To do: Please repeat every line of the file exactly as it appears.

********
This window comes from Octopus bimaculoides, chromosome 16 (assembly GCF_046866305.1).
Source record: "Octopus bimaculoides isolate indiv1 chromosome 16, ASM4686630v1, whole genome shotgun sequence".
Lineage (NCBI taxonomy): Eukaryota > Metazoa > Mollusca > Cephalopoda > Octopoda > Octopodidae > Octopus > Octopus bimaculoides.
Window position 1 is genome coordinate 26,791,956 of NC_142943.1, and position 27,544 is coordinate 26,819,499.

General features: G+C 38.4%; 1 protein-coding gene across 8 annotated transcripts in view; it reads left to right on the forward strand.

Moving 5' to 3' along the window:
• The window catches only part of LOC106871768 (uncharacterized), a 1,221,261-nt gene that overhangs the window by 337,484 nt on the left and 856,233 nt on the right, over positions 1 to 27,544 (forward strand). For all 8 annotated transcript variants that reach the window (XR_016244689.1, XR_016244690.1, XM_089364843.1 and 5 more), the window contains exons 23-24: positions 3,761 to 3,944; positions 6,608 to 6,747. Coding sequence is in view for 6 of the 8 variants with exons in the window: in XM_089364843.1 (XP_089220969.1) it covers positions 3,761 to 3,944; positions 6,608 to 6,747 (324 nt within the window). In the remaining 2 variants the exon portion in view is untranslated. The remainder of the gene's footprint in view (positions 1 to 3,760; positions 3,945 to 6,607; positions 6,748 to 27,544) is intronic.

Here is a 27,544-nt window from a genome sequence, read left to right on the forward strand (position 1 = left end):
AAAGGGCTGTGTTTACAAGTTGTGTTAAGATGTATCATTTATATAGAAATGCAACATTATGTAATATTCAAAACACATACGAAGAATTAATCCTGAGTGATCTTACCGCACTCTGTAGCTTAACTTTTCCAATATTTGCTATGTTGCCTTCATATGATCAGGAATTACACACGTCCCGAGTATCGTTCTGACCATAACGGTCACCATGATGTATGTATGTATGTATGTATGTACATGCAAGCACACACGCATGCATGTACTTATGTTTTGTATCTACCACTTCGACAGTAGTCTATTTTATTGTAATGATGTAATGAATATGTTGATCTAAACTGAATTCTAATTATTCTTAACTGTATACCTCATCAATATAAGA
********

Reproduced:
This window comes from Octopus bimaculoides, chromosome 16 (assembly GCF_046866305.1).
Source record: "Octopus bimaculoides isolate indiv1 chromosome 16, ASM4686630v1, whole genome shotgun sequence".
Lineage (NCBI taxonomy): Eukaryota > Metazoa > Mollusca > Cephalopoda > Octopoda > Octopodidae > Octopus > Octopus bimaculoides.
Window position 1 is genome coordinate 26,791,956 of NC_142943.1, and position 27,544 is coordinate 26,819,499.

General features: G+C 38.4%; 1 protein-coding gene across 8 annotated transcripts in view; it reads left to right on the forward strand.

Moving 5' to 3' along the window:
• The window catches only part of LOC106871768 (uncharacterized), a 1,221,261-nt gene that overhangs the window by 337,484 nt on the left and 856,233 nt on the right, over positions 1 to 27,544 (forward strand). For all 8 annotated transcript variants that reach the window (XR_016244689.1, XR_016244690.1, XM_089364843.1 and 5 more), the window contains exons 23-24: positions 3,761 to 3,944; positions 6,608 to 6,747. Coding sequence is in view for 6 of the 8 variants with exons in the window: in XM_089364843.1 (XP_089220969.1) it covers positions 3,761 to 3,944; positions 6,608 to 6,747 (324 nt within the window). In the remaining 2 variants the exon portion in view is untranslated. The remainder of the gene's footprint in view (positions 1 to 3,760; positions 3,945 to 6,607; positions 6,748 to 27,544) is intronic.

Here is a 27,544-nt window from a genome sequence, read left to right on the forward strand (position 1 = left end):
AAAGGGCTGTGTTTACAAGTTGTGTTAAGATGTATCATTTATATAGAAATGCAACATTATGTAATATTCAAAACACATACGAAGAATTAATCCTGAGTGATCTTACCGCACTCTGTAGCTTAACTTTTCCAATATTTGCTATGTTGCCTTCATATGATCAGGAATTACACACGTCCCGAGTATCGTTCTGACCATAACGGTCACCATGATGTATGTATGTATGTATGTATGTACATGCAAGCACACACGCATGCATGTACTTATGTTTTGTATCTACCACTTCGACAGTAGTCTATTTTATTGTAATGATGTAATGAATATGTTGATCTAAACTGAATTCTAATTATTCTTAACTGTATACCTCATCAATATAAGA